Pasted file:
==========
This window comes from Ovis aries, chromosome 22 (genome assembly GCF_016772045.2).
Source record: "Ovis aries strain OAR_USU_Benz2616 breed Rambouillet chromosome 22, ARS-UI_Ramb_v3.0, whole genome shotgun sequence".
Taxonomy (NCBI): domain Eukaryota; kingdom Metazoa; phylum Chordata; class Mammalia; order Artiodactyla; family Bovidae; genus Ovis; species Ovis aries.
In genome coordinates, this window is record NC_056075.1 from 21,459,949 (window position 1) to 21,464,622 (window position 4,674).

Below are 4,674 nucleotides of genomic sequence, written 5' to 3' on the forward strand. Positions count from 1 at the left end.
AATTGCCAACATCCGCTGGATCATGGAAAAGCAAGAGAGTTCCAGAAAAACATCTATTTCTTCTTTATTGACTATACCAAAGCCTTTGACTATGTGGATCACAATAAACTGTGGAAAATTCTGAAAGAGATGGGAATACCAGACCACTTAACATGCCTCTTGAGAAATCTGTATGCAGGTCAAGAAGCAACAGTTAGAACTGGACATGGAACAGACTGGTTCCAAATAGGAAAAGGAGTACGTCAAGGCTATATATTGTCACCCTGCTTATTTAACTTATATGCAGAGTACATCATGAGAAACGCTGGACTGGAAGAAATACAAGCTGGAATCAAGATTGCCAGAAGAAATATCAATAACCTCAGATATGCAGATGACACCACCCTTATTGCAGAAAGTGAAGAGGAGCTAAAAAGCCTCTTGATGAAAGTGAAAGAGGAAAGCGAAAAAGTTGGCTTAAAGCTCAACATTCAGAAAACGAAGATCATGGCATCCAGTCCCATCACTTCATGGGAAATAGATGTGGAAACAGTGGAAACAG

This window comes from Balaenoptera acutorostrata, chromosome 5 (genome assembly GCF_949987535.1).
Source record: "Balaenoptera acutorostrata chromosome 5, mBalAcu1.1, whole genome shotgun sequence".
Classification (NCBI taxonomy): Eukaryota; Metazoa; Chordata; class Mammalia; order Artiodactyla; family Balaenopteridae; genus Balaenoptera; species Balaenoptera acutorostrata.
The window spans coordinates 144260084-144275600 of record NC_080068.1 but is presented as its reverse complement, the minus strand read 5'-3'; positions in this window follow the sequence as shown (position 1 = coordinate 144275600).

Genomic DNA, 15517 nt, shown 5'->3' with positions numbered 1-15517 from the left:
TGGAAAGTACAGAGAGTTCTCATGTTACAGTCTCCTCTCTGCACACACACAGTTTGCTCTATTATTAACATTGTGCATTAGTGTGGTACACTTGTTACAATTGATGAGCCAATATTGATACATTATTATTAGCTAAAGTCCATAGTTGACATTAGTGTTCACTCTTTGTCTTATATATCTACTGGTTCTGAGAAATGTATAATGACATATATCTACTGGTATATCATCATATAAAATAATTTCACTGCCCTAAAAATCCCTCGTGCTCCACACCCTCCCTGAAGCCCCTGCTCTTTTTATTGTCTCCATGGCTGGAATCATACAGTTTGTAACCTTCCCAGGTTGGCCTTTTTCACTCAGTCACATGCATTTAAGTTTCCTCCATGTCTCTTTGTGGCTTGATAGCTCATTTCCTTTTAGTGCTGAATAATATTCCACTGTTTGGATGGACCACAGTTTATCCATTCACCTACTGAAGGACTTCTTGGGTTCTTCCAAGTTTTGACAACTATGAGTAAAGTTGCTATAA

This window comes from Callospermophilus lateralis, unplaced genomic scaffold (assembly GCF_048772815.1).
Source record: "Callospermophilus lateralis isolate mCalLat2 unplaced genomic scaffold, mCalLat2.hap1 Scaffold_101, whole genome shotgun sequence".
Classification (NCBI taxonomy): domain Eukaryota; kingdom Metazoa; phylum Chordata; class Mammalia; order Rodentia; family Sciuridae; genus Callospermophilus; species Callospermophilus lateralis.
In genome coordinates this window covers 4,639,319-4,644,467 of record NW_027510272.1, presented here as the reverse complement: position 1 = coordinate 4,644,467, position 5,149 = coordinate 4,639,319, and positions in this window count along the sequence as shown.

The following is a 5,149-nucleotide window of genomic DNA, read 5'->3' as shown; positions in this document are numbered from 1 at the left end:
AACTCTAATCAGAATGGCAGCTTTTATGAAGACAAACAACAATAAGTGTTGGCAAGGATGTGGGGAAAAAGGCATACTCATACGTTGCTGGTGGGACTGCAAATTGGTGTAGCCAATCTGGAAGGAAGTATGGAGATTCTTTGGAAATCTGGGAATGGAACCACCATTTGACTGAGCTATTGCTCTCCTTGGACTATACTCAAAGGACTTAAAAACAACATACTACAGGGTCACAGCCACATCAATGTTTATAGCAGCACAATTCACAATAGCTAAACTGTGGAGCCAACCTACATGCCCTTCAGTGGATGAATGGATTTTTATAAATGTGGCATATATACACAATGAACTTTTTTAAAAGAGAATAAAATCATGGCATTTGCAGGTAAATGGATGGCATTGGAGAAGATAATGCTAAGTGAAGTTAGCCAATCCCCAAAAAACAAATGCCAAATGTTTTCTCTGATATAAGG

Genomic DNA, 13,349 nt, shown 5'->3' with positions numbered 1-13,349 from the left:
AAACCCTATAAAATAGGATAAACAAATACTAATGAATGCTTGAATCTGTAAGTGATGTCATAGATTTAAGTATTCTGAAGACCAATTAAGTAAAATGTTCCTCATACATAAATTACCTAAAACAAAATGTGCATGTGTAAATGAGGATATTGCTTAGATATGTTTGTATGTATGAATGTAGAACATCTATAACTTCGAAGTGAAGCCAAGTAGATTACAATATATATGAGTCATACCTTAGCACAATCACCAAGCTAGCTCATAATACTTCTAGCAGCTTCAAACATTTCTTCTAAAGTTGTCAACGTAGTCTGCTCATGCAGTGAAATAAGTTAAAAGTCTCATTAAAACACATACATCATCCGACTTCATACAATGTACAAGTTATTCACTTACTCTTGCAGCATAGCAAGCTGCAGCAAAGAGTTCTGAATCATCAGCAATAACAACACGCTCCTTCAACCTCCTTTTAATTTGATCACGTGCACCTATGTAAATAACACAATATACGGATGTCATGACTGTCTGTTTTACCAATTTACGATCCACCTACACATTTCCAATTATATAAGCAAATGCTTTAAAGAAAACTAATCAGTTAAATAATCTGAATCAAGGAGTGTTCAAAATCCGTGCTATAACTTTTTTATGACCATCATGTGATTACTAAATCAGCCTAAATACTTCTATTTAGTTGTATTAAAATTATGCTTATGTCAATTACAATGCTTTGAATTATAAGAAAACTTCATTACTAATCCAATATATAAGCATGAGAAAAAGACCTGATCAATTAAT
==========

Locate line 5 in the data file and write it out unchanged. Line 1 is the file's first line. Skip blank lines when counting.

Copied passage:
Below are 4,674 nucleotides of genomic sequence, written 5' to 3' on the forward strand. Positions count from 1 at the left end.